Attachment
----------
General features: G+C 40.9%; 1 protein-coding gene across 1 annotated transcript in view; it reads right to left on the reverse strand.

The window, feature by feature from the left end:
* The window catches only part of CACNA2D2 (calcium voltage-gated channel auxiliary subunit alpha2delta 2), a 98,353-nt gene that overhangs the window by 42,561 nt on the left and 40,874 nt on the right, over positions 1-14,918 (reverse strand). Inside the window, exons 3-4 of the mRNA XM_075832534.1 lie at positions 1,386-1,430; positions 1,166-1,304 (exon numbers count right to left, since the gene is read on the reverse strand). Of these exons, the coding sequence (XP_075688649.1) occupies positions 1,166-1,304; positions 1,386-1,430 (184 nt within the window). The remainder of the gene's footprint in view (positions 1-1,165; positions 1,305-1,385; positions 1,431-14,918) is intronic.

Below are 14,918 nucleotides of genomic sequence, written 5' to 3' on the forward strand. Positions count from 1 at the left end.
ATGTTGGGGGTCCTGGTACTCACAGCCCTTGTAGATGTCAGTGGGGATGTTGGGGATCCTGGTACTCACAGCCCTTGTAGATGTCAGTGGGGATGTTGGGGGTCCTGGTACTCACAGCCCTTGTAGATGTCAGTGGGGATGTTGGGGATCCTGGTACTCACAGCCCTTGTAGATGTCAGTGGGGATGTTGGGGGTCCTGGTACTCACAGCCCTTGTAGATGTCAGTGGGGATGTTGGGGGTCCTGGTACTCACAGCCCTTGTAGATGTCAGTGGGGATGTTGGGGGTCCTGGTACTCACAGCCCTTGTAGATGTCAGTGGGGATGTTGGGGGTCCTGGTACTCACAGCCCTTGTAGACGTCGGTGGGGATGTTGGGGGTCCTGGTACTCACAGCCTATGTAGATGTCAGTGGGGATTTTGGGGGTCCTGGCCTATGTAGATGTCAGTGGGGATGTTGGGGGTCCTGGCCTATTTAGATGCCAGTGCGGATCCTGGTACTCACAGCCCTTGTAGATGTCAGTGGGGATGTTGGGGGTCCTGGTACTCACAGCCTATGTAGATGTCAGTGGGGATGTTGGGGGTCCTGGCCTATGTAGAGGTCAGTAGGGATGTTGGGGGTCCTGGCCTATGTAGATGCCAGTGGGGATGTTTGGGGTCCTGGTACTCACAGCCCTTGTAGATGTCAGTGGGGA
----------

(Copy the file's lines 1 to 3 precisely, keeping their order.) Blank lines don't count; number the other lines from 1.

General features: G+C 40.9%; 1 protein-coding gene across 1 annotated transcript in view; it reads right to left on the reverse strand.

The window, feature by feature from the left end:
* The window catches only part of CACNA2D2 (calcium voltage-gated channel auxiliary subunit alpha2delta 2), a 98,353-nt gene that overhangs the window by 42,561 nt on the left and 40,874 nt on the right, over positions 1-14,918 (reverse strand). Inside the window, exons 3-4 of the mRNA XM_075832534.1 lie at positions 1,386-1,430; positions 1,166-1,304 (exon numbers count right to left, since the gene is read on the reverse strand). Of these exons, the coding sequence (XP_075688649.1) occupies positions 1,166-1,304; positions 1,386-1,430 (184 nt within the window). The remainder of the gene's footprint in view (positions 1-1,165; positions 1,305-1,385; positions 1,431-14,918) is intronic.